A War On Fat At Pentagon Inc.
It has been nearly 40 years and dozens of whiz kids since Pentagon management was fundamentally overhauled. But now, Defense Secretary William S. Cohen, a military reform specialist when he served in the Senate, is staking his reputation on a plan to put the Pentagon on a more businesslike footing. His model: IBM and other corporate giants that were forced to reinvent themselves to face the rigors of competition.
Unlike Louis Gerstner, IBM's reigning turnaround artist, Cohen has to worry about unique competitive challenges such as a potential military confrontation between the U.S. and Iraq--not to mention political minefields inside the Beltway. But with no hope of raising his department's $250 billion budget, the Defense chief worries he'll lack the funds needed to maintain a modern arsenal. "We need to get the money to pay for the revolution in military affairs," says Cohen.
BLOATED. One answer: free up $6 billion a year by slashing the home office's bloated overhead costs. The strategy, unveiled on Nov. 10, would cut 31,000 jobs, replace many paper transactions with electronic commerce, outsource work, and launch a new round of military base closings.
Base closings will face congressional flak, but Cohen can adopt other changes on his own--and may have lawmakers' support. Indeed, House National Security Committee Chairman Floyd D. Spence (R-S.C.) praised Cohen for "acknowledging that Pentagon reform is long overdue."
There's little doubt about that. The last management overhaul was engineered by President Kennedy's Defense chief, Robert S. McNamara, who adopted ideas based on his experience as Ford Motor Co. president. Today, those results would produce guffaws in a B-school management course. For every $1 spent on travel, the military shells out an additional 30 cents on trip-related paperwork. A just-in-case logistics mentality has produced $103 billion in inventory, but Cohen thinks a just-in-time system can slice that in half.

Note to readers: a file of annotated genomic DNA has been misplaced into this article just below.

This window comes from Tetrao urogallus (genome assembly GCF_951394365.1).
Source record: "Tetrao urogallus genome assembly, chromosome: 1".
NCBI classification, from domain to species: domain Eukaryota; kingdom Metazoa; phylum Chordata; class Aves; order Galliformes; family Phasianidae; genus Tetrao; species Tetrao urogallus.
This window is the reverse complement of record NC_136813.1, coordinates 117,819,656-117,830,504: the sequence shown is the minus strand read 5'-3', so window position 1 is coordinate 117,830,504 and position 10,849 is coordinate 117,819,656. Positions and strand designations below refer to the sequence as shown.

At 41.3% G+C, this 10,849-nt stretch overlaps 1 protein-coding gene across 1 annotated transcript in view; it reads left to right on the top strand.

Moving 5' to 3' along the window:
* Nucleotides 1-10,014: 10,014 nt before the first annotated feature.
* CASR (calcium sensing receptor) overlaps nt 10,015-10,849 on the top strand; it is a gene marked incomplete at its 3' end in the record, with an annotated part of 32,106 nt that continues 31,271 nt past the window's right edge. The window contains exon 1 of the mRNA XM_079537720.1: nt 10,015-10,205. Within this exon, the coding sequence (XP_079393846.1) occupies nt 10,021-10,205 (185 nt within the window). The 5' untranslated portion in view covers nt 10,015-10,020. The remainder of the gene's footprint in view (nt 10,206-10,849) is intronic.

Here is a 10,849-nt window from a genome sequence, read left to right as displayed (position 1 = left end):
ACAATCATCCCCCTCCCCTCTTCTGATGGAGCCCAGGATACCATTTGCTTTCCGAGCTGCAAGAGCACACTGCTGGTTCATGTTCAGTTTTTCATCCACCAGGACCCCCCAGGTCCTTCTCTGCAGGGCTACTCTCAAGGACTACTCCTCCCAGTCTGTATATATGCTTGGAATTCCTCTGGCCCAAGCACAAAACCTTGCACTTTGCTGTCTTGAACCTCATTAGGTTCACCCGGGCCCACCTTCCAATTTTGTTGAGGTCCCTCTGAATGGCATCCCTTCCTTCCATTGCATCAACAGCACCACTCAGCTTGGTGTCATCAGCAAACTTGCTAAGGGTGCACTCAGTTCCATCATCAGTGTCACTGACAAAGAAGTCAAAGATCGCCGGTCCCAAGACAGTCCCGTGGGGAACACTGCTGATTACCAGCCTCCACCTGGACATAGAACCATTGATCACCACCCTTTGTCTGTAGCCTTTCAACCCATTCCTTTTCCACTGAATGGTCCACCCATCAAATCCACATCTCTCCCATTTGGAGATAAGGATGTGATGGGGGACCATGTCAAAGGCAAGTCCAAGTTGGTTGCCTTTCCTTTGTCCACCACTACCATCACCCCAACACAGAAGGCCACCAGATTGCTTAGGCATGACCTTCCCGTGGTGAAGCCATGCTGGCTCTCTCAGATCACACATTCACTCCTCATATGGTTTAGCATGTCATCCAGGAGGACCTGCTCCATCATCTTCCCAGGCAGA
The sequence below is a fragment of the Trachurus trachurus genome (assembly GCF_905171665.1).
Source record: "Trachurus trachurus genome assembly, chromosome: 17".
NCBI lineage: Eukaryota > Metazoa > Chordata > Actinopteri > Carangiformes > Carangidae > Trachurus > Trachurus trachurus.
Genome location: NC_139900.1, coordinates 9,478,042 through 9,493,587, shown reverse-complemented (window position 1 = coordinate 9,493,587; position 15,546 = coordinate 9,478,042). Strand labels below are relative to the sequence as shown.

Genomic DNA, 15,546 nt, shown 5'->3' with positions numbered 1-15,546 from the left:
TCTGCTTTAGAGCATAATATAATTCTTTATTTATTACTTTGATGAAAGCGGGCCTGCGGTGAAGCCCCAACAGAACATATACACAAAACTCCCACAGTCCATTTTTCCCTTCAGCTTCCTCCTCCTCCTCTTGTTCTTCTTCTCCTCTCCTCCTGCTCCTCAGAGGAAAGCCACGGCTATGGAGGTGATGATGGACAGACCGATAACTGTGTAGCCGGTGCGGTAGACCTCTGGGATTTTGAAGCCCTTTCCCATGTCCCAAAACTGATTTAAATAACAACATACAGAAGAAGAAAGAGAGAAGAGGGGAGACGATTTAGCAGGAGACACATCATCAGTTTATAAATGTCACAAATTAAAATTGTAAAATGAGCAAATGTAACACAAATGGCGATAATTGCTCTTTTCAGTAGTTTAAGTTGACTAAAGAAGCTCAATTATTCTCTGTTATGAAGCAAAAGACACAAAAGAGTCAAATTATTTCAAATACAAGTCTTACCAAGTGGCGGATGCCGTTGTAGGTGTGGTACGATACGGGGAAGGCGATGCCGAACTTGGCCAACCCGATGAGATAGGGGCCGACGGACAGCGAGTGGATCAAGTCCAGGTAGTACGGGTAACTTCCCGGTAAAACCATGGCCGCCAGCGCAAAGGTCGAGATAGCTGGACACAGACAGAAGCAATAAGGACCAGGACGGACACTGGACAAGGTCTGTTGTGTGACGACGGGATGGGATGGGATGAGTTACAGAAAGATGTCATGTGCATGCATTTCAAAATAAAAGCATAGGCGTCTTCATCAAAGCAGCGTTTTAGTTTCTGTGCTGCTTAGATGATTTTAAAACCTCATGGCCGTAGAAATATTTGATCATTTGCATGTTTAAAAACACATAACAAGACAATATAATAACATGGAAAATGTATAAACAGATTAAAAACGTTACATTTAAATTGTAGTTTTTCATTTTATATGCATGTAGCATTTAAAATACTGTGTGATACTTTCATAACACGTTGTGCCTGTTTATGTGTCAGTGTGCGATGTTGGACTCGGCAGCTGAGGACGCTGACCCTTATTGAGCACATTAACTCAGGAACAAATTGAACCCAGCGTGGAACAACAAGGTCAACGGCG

"REVOLUTION." Before becoming the sole Republican in the Clinton Cabinet, Cohen had penned several government acquisition-reform laws during his three terms as a senator from Maine. Now that he has the chance to act on those ideas, he's moving ahead with what he says is nothing short of a "revolution" in how the Pentagon does business.
Even so, critics gripe that Cohen is too timid. Lawrence J. Korb, a former Pentagon official now at the Brookings Institution, says Cohen should eliminate the civilian heads of the individual uniformed services and put all procurement powers under one roof. "Those steps would be significant," he says.
Others question whether Cohen will take seriously the new CEO mantra: focus on core competencies. Unlike his counterparts in Corporate America, Cohen's is fighting wars. Retired Lieutenant General Thomas G. McInerney, head of Washington advocacy group Business Executives for National Security, thinks Cohen should divest entirely such commercial functions as business travel, data processing, and housing. "You don't need people doing things that are in the Yellow Pages," he says.
But Cohen has decided to allow the units to compete against private companies for many of those services. Why? Congress would balk at the military job losses. "It would be desirable to outsource as much as we can, but that isn't the way this company can function," he acknowledges.
As a student of the Pentagon, Cohen is also keenly aware that his is just the latest of several reform plans over the decades. Most sit on shelves gathering dust. But the Defense chief insists his plans for such reforms as paperless contracting will succeed. CEOs get the job done, he says, by conveying a "unified vision." Now the question is whether his determination can subdue a system that has shot past reform efforts down in flames.